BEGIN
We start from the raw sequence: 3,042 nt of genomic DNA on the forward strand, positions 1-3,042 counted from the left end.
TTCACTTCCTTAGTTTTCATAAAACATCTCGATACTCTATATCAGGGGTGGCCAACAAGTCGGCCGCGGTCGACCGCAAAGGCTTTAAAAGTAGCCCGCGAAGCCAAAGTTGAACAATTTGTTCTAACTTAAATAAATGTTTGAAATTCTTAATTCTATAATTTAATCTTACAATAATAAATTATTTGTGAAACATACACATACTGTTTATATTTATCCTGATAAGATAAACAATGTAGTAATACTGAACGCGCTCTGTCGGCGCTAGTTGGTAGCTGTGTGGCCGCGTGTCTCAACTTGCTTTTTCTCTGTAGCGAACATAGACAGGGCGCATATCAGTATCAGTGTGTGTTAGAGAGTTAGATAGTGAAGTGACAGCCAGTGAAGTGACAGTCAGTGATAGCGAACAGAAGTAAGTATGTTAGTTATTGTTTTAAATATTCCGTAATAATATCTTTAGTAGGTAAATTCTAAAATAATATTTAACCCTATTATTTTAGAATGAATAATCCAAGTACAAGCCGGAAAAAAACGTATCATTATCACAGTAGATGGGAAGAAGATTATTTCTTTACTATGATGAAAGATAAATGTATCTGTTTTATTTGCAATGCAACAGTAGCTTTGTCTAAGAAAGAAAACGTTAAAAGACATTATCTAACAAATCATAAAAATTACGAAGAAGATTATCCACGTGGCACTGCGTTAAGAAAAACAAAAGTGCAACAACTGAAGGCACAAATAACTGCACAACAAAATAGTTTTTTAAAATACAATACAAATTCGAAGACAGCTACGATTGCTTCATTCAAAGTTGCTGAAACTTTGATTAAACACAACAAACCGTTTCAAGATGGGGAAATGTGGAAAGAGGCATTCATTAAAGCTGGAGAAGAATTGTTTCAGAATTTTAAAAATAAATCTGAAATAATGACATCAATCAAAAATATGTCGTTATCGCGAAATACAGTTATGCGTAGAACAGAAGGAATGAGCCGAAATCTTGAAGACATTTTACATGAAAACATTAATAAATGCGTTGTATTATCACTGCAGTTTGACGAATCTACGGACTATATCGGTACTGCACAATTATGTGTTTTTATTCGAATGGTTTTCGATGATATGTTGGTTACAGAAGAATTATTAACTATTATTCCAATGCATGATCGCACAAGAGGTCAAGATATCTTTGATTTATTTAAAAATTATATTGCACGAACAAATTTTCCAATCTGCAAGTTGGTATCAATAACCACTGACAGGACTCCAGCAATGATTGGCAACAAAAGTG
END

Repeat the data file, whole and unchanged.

We start from the raw sequence: 3,042 nt of genomic DNA on the forward strand, positions 1-3,042 counted from the left end.
TTCACTTCCTTAGTTTTCATAAAACATCTCGATACTCTATATCAGGGGTGGCCAACAAGTCGGCCGCGGTCGACCGCAAAGGCTTTAAAAGTAGCCCGCGAAGCCAAAGTTGAACAATTTGTTCTAACTTAAATAAATGTTTGAAATTCTTAATTCTATAATTTAATCTTACAATAATAAATTATTTGTGAAACATACACATACTGTTTATATTTATCCTGATAAGATAAACAATGTAGTAATACTGAACGCGCTCTGTCGGCGCTAGTTGGTAGCTGTGTGGCCGCGTGTCTCAACTTGCTTTTTCTCTGTAGCGAACATAGACAGGGCGCATATCAGTATCAGTGTGTGTTAGAGAGTTAGATAGTGAAGTGACAGCCAGTGAAGTGACAGTCAGTGATAGCGAACAGAAGTAAGTATGTTAGTTATTGTTTTAAATATTCCGTAATAATATCTTTAGTAGGTAAATTCTAAAATAATATTTAACCCTATTATTTTAGAATGAATAATCCAAGTACAAGCCGGAAAAAAACGTATCATTATCACAGTAGATGGGAAGAAGATTATTTCTTTACTATGATGAAAGATAAATGTATCTGTTTTATTTGCAATGCAACAGTAGCTTTGTCTAAGAAAGAAAACGTTAAAAGACATTATCTAACAAATCATAAAAATTACGAAGAAGATTATCCACGTGGCACTGCGTTAAGAAAAACAAAAGTGCAACAACTGAAGGCACAAATAACTGCACAACAAAATAGTTTTTTAAAATACAATACAAATTCGAAGACAGCTACGATTGCTTCATTCAAAGTTGCTGAAACTTTGATTAAACACAACAAACCGTTTCAAGATGGGGAAATGTGGAAAGAGGCATTCATTAAAGCTGGAGAAGAATTGTTTCAGAATTTTAAAAATAAATCTGAAATAATGACATCAATCAAAAATATGTCGTTATCGCGAAATACAGTTATGCGTAGAACAGAAGGAATGAGCCGAAATCTTGAAGACATTTTACATGAAAACATTAATAAATGCGTTGTATTATCACTGCAGTTTGACGAATCTACGGACTATATCGGTACTGCACAATTATGTGTTTTTATTCGAATGGTTTTCGATGATATGTTGGTTACAGAAGAATTATTAACTATTATTCCAATGCATGATCGCACAAGAGGTCAAGATATCTTTGATTTATTTAAAAATTATATTGCACGAACAAATTTTCCAATCTGCAAGTTGGTATCAATAACCACTGACAGGACTCCAGCAATGATTGGCAACAAAAGTG